Does giving birth count as an "other" choice? For me, the most empowering decision I made for myself (other than asking my now-husband out on our first date) was to give birth naturally, at home, with only a midwife, her assistant, and my husband in attendance. I was in my own home with my own stuff and my own bed, so I was comfortable. The midwife deferred to me or made suggestions as necessary. Everyone came through happy and healthy. The whole prenatal treatment was personal and health-centered for me and my baby. The best advice my midwife gave me, other than to encourage better activity and better nutrition, was to believe that my body knew how to give birth. To trust in my own body. Trusting in my own body to get me through. And it did. It knew what it needed to do. That first "pushy" feeling confirmed to me that, yes, my body knew what it needed to do. That, to me, was empowering. To trust in myself.

I was lucky enough that my health and circumstances allowed me to give a natural birth. I know many women are not that lucky, and I do not want to diminish their experiences. Stories I have read and heard from some of my friends who weren't so lucky and instead got unhappy experiences in a hospital that led to unhappy months afterwards. I think a good word to describe some of these experiences could be "disempowering". (Keep in mind, this is just my opinion on specific friends' experiences - YMMV and I am not judging anyone else's experiences.)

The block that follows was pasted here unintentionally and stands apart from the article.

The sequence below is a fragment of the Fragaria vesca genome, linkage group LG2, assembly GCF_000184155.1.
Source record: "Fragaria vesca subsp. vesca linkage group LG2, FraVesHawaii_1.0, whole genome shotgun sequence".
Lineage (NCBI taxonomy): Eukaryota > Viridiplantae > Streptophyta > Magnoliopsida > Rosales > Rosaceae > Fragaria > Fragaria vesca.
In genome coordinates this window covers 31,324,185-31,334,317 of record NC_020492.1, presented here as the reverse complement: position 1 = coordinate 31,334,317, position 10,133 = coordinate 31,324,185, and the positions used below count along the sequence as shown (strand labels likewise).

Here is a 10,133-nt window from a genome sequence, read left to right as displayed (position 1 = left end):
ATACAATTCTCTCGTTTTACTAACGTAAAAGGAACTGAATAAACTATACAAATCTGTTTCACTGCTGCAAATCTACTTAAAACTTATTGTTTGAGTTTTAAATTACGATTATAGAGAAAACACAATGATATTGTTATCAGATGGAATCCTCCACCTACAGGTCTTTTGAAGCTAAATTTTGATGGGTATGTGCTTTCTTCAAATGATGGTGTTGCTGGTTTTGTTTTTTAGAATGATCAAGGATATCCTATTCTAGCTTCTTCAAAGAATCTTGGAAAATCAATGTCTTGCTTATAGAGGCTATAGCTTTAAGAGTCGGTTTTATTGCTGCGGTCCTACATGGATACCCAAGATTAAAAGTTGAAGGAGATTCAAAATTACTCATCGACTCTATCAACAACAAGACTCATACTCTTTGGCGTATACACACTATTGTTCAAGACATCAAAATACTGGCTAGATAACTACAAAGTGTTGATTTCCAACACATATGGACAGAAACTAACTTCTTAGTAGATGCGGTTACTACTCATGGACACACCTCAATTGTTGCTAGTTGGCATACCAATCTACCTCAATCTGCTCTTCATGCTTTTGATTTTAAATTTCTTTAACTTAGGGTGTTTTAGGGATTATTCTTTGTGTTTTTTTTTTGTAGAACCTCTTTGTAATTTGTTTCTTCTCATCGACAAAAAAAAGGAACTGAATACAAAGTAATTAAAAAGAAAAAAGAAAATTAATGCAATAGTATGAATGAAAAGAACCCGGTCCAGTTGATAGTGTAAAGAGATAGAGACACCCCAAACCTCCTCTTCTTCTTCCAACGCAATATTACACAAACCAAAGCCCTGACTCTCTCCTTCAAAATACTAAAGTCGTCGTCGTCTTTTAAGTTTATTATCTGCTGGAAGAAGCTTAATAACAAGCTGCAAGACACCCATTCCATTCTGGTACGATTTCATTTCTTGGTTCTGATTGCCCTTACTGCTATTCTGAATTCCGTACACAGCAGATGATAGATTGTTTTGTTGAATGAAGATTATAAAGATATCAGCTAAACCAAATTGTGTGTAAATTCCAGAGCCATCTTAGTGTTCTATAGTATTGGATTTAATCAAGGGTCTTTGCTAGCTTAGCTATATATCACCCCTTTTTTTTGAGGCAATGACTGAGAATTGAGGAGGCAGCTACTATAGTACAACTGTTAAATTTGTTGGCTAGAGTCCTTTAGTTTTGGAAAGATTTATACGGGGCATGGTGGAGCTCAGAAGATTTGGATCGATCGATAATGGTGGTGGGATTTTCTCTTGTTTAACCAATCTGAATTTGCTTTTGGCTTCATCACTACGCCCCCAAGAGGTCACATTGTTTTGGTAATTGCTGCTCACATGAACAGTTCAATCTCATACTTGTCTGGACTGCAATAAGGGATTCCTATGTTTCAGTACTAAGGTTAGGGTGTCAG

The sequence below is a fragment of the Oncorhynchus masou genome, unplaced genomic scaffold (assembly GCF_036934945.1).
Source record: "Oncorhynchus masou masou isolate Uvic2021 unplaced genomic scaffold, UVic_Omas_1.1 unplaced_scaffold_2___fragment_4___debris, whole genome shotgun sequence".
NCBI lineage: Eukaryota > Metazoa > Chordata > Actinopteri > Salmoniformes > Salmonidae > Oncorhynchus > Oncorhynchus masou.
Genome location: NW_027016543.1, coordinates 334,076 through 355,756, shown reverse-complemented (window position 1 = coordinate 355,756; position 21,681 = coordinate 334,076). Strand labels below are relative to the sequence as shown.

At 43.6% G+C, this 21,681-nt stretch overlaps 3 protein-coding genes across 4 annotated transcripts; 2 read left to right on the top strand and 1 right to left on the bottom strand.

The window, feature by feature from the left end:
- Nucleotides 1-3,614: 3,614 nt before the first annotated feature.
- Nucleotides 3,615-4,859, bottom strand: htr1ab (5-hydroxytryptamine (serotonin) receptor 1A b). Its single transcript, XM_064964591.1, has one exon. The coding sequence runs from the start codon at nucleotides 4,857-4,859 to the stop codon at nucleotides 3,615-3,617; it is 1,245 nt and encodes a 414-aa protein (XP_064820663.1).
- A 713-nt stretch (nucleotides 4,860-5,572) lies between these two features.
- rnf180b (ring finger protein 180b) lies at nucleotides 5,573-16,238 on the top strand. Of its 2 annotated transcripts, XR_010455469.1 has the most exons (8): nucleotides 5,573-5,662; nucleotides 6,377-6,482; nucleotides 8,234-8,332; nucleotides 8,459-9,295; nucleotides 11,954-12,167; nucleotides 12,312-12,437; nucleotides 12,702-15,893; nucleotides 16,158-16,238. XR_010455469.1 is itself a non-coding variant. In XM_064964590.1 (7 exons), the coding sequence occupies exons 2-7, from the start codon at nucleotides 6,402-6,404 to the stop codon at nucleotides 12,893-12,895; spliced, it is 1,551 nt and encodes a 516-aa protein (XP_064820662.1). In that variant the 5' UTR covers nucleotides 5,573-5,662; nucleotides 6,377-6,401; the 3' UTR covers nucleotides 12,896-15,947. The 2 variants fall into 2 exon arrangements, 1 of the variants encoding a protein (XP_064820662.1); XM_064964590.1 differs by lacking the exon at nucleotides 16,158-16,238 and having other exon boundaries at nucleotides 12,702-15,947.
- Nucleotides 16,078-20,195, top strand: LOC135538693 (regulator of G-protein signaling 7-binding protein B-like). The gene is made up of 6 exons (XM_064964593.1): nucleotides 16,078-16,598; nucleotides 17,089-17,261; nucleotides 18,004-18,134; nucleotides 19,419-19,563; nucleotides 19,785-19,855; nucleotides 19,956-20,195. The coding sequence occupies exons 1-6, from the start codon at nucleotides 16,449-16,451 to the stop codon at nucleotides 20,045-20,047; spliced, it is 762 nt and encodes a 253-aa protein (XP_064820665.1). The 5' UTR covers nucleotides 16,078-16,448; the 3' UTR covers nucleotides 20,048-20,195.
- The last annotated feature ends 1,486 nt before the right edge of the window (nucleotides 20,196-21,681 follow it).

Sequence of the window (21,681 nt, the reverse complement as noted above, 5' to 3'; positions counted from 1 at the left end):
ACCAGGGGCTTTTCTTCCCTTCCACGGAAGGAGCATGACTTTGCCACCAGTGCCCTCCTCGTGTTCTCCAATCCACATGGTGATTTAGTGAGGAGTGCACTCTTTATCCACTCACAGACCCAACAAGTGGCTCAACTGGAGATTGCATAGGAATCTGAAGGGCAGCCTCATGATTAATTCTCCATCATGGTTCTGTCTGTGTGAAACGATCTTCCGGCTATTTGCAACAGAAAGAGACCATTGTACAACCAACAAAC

posted by jillithd at 9:33 AM on January 13, 2014

There are a great many ways you could approach this depending on your previous knowledge. One way is through 19C social justice history and the roots of the feminist movement: the Suffragettes, the Workers' Educational Association, the Fabian Society (tainted by an early enthusiasm for eugenics), Marie Stopes. Birth control being an intrinsic part of women's struggle to obtain education and independence in the developed world.